Vegetative Treatment Systems for Management of Open Lot Runoff: Review of Literature

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Koelsch, Richard
Lorimor, Jeffery
Mankin, Kyle
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Agricultural and Biosystems Engineering

Runoff from open lot livestock systems (beef and dairy) defined as Concentrated Animal Feeding Operations (CAFO) must be controlled by systems designed and managed to prevent the release of manure-contaminated runoff for storms equal to or less than a 25-yr, 24-h design storm. This performance standard has been attained for open lot systems with some combination of clean water diversion, settling basins, runoff collection ponds, and irrigation systems (baseline system). An alternative approach is to rely on overland flow and infiltration into cropland with perennial forage or grasses for treatment of open lot runoff. Such vegetative systems have been researched since the late 1960s. This article reviews the research literature on vegetative treatment systems (VTS) for managing open lot runoff summarizing available science on system performance, design, and management. Based upon this review of the literature, the following conclusions are drawn about the application of VTS to manage runoff from open lot livestock production systems: (1) Substantial research (approximately 40 identified field trials and plot studies) provides a basis for understanding the performance of VTS. These performance results suggest that a vegetative system consisting of a settling basin and VTA or Vegetative Infiltration Basin (VIB) has the potential to achieve functional equivalency to conventional technologies. (2) The existing research targeting VTS is confined to non-CAFO applications, likely due to past regulatory limits. Unique challenges exist in adapting these results and recommendations to CAFO applications. (3) The pollutant reduction resulting from a VTS is based upon two primary mechanisms: 1) sedimentation, typically occurring within the first few meters of a VTS, and 2) infiltration of runoff into the soil profile. Systems relying primarily on sedimentation only are unlikely to perform equal to or better than baseline technologies. System design based upon sedimentation and infiltration is necessary to achieve a required performance level for CAFO application. (4) Critical design factors specific to attaining high levels of pollutant reduction within a VTS include pre-treatment, sheet flow, discharge control, siting, and sizing. Critical management factors include maintenance of a dense vegetation stand and sheet flow of runoff across VTA as well as minimization of nutrient accumulation.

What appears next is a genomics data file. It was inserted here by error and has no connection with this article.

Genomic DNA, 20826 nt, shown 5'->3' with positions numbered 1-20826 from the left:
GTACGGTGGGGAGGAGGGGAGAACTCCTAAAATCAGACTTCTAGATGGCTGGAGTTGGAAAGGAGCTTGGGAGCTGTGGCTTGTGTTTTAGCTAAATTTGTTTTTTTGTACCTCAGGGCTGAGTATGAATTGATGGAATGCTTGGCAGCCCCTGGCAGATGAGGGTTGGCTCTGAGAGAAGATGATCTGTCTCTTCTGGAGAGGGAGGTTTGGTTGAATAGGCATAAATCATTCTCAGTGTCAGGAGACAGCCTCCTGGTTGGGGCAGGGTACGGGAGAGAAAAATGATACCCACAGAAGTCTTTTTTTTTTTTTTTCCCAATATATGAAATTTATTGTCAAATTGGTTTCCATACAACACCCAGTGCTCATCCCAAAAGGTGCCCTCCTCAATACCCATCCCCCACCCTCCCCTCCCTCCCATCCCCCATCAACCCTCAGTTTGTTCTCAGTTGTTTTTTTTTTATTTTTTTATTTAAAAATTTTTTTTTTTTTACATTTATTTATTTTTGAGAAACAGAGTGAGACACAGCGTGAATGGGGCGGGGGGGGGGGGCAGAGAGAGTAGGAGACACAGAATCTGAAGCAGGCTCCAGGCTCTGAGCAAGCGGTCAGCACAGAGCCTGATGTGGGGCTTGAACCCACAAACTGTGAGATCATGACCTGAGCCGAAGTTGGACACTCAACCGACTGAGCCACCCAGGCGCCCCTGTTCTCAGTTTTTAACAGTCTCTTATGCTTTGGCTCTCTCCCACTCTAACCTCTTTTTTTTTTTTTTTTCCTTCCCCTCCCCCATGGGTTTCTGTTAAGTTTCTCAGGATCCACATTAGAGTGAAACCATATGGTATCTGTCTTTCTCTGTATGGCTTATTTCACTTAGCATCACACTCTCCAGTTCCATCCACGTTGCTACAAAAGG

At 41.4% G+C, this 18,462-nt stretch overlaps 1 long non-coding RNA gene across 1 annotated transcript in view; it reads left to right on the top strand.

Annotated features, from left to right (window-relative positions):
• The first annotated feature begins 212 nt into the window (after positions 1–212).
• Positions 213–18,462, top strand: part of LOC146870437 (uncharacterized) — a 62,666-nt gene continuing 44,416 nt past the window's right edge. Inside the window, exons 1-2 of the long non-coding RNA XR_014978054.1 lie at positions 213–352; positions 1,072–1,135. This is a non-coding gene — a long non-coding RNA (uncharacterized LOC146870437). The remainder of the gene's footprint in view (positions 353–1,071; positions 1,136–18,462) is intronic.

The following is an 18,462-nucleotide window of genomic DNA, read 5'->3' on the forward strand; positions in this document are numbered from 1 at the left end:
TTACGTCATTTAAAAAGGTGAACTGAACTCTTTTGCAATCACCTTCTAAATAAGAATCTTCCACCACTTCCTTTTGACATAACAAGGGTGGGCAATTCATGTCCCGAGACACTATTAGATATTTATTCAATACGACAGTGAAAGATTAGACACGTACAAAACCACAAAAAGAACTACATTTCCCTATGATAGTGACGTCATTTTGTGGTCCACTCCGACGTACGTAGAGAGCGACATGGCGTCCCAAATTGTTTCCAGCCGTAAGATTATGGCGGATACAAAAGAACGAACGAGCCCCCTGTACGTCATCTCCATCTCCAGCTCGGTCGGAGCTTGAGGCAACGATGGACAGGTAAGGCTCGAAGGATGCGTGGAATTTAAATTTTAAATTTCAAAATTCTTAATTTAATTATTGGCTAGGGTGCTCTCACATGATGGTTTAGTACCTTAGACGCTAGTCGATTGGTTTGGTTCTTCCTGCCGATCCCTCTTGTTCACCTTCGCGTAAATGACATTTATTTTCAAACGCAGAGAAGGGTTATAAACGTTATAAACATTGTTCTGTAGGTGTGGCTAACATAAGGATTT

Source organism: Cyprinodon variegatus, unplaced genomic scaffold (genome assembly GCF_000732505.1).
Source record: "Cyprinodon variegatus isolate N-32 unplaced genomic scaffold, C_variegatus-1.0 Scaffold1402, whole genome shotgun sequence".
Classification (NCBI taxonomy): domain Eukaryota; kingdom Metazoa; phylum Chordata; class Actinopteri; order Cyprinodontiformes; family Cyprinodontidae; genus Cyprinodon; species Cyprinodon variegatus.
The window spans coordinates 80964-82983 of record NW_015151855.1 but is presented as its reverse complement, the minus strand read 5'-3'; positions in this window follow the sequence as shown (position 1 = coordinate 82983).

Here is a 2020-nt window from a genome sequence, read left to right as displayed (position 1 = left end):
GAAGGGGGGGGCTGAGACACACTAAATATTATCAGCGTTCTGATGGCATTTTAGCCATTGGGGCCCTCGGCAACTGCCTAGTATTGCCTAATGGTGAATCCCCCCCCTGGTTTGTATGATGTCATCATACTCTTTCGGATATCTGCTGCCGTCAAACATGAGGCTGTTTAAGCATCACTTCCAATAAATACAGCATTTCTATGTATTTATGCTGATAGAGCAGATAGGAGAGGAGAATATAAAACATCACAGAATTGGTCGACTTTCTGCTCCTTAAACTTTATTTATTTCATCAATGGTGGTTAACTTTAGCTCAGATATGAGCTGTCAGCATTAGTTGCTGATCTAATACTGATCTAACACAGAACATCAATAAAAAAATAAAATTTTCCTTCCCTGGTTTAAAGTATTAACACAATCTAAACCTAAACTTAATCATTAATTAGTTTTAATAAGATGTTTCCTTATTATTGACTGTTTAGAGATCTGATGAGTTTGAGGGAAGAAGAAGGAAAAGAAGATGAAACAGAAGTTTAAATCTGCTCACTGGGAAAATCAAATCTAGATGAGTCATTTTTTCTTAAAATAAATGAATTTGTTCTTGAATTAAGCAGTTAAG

Published in Applied Engineering in Agriculture Vol. 22(1): 141-153. Copyright © 2006 American Society of Agricultural and Biological Engineers. Used by permission.

Sun Jan 01 00:00:00 UTC 2006